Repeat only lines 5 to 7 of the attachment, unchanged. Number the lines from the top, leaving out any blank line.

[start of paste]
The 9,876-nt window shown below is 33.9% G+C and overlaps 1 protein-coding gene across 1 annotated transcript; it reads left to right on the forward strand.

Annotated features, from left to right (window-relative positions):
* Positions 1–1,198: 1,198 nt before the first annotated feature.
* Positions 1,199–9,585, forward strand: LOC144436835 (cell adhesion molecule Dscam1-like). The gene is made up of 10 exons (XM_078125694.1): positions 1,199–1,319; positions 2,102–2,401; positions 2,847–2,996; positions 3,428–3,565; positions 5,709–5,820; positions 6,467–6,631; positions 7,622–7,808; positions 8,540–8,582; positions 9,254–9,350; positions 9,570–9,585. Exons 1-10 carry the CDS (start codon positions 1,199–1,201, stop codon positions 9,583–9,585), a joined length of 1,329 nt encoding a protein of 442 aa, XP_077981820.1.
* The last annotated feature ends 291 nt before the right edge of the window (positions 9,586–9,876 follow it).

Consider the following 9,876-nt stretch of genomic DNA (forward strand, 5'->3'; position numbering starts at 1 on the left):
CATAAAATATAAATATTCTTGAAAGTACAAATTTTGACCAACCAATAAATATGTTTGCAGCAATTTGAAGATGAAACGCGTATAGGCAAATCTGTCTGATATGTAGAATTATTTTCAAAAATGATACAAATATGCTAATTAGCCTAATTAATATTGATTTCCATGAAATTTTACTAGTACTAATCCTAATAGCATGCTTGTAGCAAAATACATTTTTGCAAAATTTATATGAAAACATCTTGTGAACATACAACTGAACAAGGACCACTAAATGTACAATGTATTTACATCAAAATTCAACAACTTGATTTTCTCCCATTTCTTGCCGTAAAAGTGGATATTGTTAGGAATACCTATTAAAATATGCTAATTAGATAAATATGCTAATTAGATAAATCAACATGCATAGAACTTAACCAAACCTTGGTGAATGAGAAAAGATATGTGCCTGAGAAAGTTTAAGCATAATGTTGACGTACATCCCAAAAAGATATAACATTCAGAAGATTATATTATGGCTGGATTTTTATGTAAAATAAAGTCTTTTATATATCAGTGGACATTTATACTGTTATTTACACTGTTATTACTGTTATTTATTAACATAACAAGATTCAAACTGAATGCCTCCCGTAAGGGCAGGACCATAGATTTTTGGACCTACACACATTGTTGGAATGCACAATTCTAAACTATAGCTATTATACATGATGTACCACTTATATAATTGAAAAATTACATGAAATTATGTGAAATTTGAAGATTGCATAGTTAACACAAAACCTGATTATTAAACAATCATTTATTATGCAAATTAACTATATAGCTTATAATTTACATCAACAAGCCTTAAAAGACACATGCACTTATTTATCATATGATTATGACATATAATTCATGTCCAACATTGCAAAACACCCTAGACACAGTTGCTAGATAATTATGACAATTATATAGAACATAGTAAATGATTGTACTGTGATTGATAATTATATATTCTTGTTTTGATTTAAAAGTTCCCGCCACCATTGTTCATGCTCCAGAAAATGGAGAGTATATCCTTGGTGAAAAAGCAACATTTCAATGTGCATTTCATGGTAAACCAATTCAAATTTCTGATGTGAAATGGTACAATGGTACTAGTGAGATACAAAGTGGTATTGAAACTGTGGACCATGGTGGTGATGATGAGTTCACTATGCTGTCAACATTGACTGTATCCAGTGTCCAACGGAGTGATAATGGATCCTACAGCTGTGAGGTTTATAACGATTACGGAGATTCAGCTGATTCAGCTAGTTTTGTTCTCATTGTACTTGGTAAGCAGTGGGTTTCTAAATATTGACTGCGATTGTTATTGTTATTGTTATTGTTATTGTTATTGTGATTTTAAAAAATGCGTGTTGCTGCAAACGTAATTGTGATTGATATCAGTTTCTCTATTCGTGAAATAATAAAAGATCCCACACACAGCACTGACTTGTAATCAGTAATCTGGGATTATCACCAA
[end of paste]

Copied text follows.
* The last annotated feature ends 291 nt before the right edge of the window (positions 9,586–9,876 follow it).

Consider the following 9,876-nt stretch of genomic DNA (forward strand, 5'->3'; position numbering starts at 1 on the left):
CATAAAATATAAATATTCTTGAAAGTACAAATTTTGACCAACCAATAAATATGTTTGCAGCAATTTGAAGATGAAACGCGTATAGGCAAATCTGTCTGATATGTAGAATTATTTTCAAAAATGATACAAATATGCTAATTAGCCTAATTAATATTGATTTCCATGAAATTTTACTAGTACTAATCCTAATAGCATGCTTGTAGCAAAATACATTTTTGCAAAATTTATATGAAAACATCTTGTGAACATACAACTGAACAAGGACCACTAAATGTACAATGTATTTACATCAAAATTCAACAACTTGATTTTCTCCCATTTCTTGCCGTAAAAGTGGATATTGTTAGGAATACCTATTAAAATATGCTAATTAGATAAATATGCTAATTAGATAAATCAACATGCATAGAACTTAACCAAACCTTGGTGAATGAGAAAAGATATGTGCCTGAGAAAGTTTAAGCATAATGTTGACGTACATCCCAAAAAGATATAACATTCAGAAGATTATATTATGGCTGGATTTTTATGTAAAATAAAGTCTTTTATATATCAGTGGACATTTATACTGTTATTTACACTGTTATTACTGTTATTTATTAACATAACAAGATTCAAACTGAATGCCTCCCGTAAGGGCAGGACCATAGATTTTTGGACCTACACACATTGTTGGAATGCACAATTCTAAACTATAGCTATTATACATGATGTACCACTTATATAATTGAAAAATTACATGAAATTATGTGAAATTTGAAGATTGCATAGTTAACACAAAACCTGATTATTAAACAATCATTTATTATGCAAATTAACTATATAGCTTATAATTTACATCAACAAGCCTTAAAAGACACATGCACTTATTTATCATATGATTATGACATATAATTCATGTCCAACATTGCAAAACACCCTAGACACAGTTGCTAGATAATTATGACAATTATATAGAACATAGTAAATGATTGTACTGTGATTGATAATTATATATTCTTGTTTTGATTTAAAAGTTCCCGCCACCATTGTTCATGCTCCAGAAAATGGAGAGTATATCCTTGGTGAAAAAGCAACATTTCAATGTGCATTTCATGGTAAACCAATTCAAATTTCTGATGTGAAATGGTACAATGGTACTAGTGAGATACAAAGTGGTATTGAAACTGTGGACCATGGTGGTGATGATGAGTTCACTATGCTGTCAACATTGACTGTATCCAGTGTCCAACGGAGTGATAATGGATCCTACAGCTGTGAGGTTTATAACGATTACGGAGATTCAGCTGATTCAGCTAGTTTTGTTCTCATTGTACTTGGTAAGCAGTGGGTTTCTAAATATTGACTGCGATTGTTATTGTTATTGTTATTGTTATTGTTATTGTGATTTTAAAAAATGCGTGTTGCTGCAAACGTAATTGTGATTGATATCAGTTTCTCTATTCGTGAAATAATAAAAGATCCCACACACAGCACTGACTTGTAATCAGTAATCTGGGATTATCACCAA